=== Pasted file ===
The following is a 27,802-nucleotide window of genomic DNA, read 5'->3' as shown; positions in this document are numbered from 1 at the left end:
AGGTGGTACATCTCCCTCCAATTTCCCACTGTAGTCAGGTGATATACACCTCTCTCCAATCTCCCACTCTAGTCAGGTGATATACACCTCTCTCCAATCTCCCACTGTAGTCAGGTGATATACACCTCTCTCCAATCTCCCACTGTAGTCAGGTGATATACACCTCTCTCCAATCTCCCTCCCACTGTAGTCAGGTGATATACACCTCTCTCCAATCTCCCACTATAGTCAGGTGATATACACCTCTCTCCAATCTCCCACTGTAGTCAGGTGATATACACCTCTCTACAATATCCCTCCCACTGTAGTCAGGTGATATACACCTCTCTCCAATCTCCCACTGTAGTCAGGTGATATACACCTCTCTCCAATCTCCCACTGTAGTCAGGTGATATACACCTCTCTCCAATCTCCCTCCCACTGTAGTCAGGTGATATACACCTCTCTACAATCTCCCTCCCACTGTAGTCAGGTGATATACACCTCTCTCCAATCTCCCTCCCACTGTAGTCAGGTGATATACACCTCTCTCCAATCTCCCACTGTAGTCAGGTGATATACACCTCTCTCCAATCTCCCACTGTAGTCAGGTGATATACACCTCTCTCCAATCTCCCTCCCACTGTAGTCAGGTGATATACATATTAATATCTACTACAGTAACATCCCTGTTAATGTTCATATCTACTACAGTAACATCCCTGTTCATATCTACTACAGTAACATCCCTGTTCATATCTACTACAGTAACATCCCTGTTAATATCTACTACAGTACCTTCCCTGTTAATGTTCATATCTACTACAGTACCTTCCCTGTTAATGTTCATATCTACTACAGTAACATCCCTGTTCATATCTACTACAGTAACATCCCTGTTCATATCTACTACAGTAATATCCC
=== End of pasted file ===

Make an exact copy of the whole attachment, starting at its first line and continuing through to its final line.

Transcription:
The following is a 27,802-nucleotide window of genomic DNA, read 5'->3' as shown; positions in this document are numbered from 1 at the left end:
AGGTGGTACATCTCCCTCCAATTTCCCACTGTAGTCAGGTGATATACACCTCTCTCCAATCTCCCACTCTAGTCAGGTGATATACACCTCTCTCCAATCTCCCACTGTAGTCAGGTGATATACACCTCTCTCCAATCTCCCACTGTAGTCAGGTGATATACACCTCTCTCCAATCTCCCTCCCACTGTAGTCAGGTGATATACACCTCTCTCCAATCTCCCACTATAGTCAGGTGATATACACCTCTCTCCAATCTCCCACTGTAGTCAGGTGATATACACCTCTCTACAATATCCCTCCCACTGTAGTCAGGTGATATACACCTCTCTCCAATCTCCCACTGTAGTCAGGTGATATACACCTCTCTCCAATCTCCCACTGTAGTCAGGTGATATACACCTCTCTCCAATCTCCCTCCCACTGTAGTCAGGTGATATACACCTCTCTACAATCTCCCTCCCACTGTAGTCAGGTGATATACACCTCTCTCCAATCTCCCTCCCACTGTAGTCAGGTGATATACACCTCTCTCCAATCTCCCACTGTAGTCAGGTGATATACACCTCTCTCCAATCTCCCACTGTAGTCAGGTGATATACACCTCTCTCCAATCTCCCTCCCACTGTAGTCAGGTGATATACATATTAATATCTACTACAGTAACATCCCTGTTAATGTTCATATCTACTACAGTAACATCCCTGTTCATATCTACTACAGTAACATCCCTGTTCATATCTACTACAGTAACATCCCTGTTAATATCTACTACAGTACCTTCCCTGTTAATGTTCATATCTACTACAGTACCTTCCCTGTTAATGTTCATATCTACTACAGTAACATCCCTGTTCATATCTACTACAGTAACATCCCTGTTCATATCTACTACAGTAATATCCC